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Jill Richardson
Other Words / Op-Ed
Published: Sunday 27 January 2013
The soda giant’s slick campaign to make us think its products are getting healthier might change public perceptions—but it won’t make soda good for you.

Coke Still Needs to Get Real

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Does Coca-Cola think we’re all really stupid?

For the first time, the company is using its slick commercials to address obesity. Obesity became a high-profile issue in the 1990s, when the government started to classify more than half of Americans as overweight or obese. Soda companies are often targets of anti-obesity campaigns because their products contain massive amounts of sugar with no nutritional value.

But Coke’s new ads, which are brimming with misleading statements, just put lipstick on this pig.

The inaugural commercial begins by explaining how many low- and no-calorie beverages the company makes. But just because they make them doesn’t mean that that’s what Americans are drinking. Three of the company’s top four sellers in 2011, each exceeding $10 billion in sales, were sugar-laden sodas and the fourth was Diet Coke.

As for the rest of the company’s portfolio, it peddles juice and juice drinks, sports drinks, energy drinks, and bottled water. Except for the water, these are all essentially bottled liquid sugar. In some cases, the liquid sugar contains some vitamins.

Even though fruit juice comes from fruit, it takes about three or four oranges to make a cup of juice. Do you ever sit down and eat four oranges at once? I didn’t think so. Even if you did, you’d consume fiber in addition to sugary juice, and you’d feel full and eat less later. When we drink our calories, our bodies don’t respond by eating less later like they do when we eat calories.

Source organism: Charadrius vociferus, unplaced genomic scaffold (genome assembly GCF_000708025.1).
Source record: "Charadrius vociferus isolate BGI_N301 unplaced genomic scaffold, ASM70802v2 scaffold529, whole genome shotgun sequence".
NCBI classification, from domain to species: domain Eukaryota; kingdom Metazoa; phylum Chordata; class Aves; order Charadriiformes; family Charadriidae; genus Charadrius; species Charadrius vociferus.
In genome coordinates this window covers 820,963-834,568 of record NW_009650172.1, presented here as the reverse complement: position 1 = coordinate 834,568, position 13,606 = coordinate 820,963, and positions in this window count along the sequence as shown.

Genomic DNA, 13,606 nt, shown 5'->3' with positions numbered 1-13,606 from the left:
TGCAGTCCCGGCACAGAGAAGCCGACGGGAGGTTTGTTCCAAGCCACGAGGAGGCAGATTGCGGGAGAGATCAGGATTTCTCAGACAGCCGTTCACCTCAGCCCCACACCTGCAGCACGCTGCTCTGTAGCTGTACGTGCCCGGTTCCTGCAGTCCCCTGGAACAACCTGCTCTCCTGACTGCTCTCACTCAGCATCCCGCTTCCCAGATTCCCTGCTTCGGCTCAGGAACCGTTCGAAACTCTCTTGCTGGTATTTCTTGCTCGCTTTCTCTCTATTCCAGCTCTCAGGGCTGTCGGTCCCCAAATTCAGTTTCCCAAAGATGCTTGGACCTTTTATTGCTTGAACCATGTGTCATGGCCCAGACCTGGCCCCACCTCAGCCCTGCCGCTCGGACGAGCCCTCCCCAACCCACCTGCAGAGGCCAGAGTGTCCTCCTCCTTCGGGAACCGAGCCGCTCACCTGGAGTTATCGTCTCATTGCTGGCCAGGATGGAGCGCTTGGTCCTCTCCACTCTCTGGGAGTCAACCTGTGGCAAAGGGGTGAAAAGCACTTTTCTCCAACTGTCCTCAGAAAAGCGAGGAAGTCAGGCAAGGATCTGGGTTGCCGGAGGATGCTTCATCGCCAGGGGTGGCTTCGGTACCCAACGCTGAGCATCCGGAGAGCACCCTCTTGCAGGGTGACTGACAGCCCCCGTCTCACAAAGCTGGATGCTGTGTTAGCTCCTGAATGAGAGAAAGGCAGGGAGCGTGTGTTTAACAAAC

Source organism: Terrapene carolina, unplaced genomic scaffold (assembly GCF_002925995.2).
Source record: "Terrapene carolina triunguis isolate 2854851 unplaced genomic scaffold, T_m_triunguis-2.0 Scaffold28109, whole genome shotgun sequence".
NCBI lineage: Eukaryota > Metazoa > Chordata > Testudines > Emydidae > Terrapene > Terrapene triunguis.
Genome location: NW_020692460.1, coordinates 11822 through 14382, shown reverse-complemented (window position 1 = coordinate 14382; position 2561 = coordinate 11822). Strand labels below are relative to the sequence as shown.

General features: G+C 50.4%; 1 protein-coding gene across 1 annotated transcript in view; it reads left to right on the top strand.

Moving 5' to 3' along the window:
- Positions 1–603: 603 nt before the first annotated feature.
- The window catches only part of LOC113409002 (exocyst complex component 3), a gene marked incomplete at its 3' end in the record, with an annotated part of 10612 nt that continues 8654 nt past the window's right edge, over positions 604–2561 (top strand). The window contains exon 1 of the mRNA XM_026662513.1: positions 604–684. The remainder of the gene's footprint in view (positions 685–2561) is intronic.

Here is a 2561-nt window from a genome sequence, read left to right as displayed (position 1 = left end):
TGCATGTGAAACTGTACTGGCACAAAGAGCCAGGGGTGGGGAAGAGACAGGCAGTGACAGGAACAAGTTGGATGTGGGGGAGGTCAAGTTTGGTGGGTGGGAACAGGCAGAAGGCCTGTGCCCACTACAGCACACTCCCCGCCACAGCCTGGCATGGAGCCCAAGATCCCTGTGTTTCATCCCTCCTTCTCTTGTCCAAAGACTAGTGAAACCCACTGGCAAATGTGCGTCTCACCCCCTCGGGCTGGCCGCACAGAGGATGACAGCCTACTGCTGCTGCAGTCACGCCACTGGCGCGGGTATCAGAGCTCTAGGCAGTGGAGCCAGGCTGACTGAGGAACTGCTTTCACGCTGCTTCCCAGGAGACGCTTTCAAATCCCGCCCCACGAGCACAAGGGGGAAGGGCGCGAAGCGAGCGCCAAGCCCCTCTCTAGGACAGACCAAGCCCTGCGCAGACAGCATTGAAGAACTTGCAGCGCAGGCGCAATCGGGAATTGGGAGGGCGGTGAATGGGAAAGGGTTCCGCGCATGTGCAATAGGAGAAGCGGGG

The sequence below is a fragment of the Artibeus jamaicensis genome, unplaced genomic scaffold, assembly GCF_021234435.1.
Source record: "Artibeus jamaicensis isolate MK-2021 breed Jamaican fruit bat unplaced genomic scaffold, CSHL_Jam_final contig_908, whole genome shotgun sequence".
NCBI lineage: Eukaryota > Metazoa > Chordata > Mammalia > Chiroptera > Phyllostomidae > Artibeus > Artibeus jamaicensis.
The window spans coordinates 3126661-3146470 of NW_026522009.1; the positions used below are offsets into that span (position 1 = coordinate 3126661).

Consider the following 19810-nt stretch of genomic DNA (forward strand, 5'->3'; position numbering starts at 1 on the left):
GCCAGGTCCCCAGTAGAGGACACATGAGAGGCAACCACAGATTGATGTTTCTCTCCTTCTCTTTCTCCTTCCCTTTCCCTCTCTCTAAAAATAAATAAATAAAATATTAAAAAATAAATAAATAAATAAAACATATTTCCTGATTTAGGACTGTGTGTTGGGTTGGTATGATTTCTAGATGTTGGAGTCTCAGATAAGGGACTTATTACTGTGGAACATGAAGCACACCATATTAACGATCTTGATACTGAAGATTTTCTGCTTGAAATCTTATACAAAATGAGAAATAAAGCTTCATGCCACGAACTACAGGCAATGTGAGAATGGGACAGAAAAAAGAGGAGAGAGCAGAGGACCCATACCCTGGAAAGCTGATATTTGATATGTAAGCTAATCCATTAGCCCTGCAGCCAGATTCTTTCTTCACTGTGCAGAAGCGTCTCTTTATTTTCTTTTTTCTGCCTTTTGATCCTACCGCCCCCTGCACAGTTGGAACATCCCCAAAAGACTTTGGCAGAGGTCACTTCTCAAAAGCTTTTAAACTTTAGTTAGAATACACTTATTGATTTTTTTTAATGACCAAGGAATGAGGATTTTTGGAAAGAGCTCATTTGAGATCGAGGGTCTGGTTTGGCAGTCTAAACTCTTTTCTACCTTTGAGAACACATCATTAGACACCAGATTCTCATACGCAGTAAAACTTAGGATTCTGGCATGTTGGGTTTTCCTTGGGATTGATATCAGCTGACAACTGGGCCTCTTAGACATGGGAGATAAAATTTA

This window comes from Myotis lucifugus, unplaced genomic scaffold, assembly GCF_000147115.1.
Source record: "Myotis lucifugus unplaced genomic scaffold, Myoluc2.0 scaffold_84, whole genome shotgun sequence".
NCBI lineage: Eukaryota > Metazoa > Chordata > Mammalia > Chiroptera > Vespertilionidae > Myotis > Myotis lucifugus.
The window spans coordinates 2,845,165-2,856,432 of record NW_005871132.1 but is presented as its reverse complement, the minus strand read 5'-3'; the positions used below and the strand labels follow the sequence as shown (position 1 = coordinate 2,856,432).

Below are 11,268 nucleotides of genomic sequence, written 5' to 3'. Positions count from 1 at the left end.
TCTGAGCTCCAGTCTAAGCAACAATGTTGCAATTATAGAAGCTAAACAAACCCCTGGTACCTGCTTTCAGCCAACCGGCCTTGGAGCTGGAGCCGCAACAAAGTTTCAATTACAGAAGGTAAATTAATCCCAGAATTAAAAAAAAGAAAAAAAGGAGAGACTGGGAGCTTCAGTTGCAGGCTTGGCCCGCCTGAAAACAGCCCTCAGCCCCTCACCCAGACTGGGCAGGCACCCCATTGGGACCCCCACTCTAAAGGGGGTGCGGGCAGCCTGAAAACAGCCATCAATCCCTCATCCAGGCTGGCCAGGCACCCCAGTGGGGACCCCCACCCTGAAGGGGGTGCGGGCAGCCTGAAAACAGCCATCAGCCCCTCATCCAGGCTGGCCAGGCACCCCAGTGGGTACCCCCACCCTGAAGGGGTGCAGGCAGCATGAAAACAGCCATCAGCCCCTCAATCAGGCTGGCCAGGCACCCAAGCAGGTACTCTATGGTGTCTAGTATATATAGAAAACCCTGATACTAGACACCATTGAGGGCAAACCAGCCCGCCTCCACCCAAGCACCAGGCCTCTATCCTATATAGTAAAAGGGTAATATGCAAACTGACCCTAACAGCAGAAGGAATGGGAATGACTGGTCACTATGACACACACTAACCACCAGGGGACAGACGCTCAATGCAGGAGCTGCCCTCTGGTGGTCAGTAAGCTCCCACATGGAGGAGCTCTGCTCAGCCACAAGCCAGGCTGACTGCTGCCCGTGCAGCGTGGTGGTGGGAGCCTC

As for the diet and no-calorie products, studies have found that artificial sweeteners actually make you fatter. Experts can’t say exactly why. They say it could be because artificial sweeteners trick your brain into craving more sugar or because they disrupt the good bacteria our guts need to keep us healthy. Maybe it’s both of these things or something else. But people who guzzle Diet Coke and similar beverages should realize the link to weight gain is there.

And when it comes to the healthiest of Coca-Cola’s beverages, water, I’ve got news for you: You can get it for free out of your tap. If you’d like, you can even filter it and put it in a bottle. Because filtered tap water’s all you’re getting when you buy Coca-Cola’s brand, Dasani. And at prices equal to $8 per gallon, it’s more expensive than gasoline.

Another claim? Now Coca-Cola sells its products in smaller, portion-controlled sizes. Now you can drink a mere 7.5 oz of liquid sugar — only 90 calories. But far more common are the 12 and 20-oz servings found in stores and vending machines, and a “small” Coke at the movies can be 30 ounces. That little treat can pack 360 calories. A “large” soda at the movies now consists of 52 ounces of carbonated sugar water, clocking in at more than 600 calories. That’s like drinking a Coke for dinner.

Yes, all calories count. We humans can only eat so much in a day. And if we stuff our faces with liquid candy devoid of nutrients, then we eat less of the nutritious foods our bodies need to function and stay healthy.

Additionally, the impact of flooding our veins with a rush of sugar harms our bodies in ways that eating the same number of calories in a healthy meal doesn’t. In fact, a 12-ounce can of Coke or Pepsi contains more sugar than the American Heart Association says one should consume in an entire day — almost ten teaspoons of the sweet stuff.

I don’t see how Coca Cola can legitimately address public health in a constructive way while continuing to push such toxic products.

Here’s one idea. Why doesn’t the soda giant stop splurging on this expensive and hypocritical publicity campaign and instead donate it to a charity that would help pay for the medical care now needed by its best customers because they drank too much Coke?

That would be but a small step in counteracting the harm they’ve done to our health.

ABOUT Jill Richardson